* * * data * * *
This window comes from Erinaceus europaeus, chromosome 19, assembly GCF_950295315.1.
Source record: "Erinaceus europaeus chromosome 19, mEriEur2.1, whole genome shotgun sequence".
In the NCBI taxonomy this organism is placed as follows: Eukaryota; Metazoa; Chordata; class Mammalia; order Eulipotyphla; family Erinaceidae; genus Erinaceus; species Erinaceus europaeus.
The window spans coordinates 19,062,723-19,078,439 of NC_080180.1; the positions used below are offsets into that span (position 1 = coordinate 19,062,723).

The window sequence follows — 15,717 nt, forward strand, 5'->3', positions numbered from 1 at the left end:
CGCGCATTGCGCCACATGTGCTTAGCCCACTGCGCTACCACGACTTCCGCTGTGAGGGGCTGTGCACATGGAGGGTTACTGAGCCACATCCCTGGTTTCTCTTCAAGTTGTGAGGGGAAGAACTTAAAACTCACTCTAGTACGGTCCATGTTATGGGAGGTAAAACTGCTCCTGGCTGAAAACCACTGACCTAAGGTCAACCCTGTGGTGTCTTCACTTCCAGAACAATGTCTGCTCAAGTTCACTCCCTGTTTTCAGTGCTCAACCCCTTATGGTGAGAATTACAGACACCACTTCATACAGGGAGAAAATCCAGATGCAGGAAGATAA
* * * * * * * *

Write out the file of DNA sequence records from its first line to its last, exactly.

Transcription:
This window comes from Erinaceus europaeus, chromosome 19, assembly GCF_950295315.1.
Source record: "Erinaceus europaeus chromosome 19, mEriEur2.1, whole genome shotgun sequence".
In the NCBI taxonomy this organism is placed as follows: Eukaryota; Metazoa; Chordata; class Mammalia; order Eulipotyphla; family Erinaceidae; genus Erinaceus; species Erinaceus europaeus.
The window spans coordinates 19,062,723-19,078,439 of NC_080180.1; the positions used below are offsets into that span (position 1 = coordinate 19,062,723).

The window sequence follows — 15,717 nt, forward strand, 5'->3', positions numbered from 1 at the left end:
CGCGCATTGCGCCACATGTGCTTAGCCCACTGCGCTACCACGACTTCCGCTGTGAGGGGCTGTGCACATGGAGGGTTACTGAGCCACATCCCTGGTTTCTCTTCAAGTTGTGAGGGGAAGAACTTAAAACTCACTCTAGTACGGTCCATGTTATGGGAGGTAAAACTGCTCCTGGCTGAAAACCACTGACCTAAGGTCAACCCTGTGGTGTCTTCACTTCCAGAACAATGTCTGCTCAAGTTCACTCCCTGTTTTCAGTGCTCAACCCCTTATGGTGAGAATTACAGACACCACTTCATACAGGGAGAAAATCCAGATGCAGGAAGATAA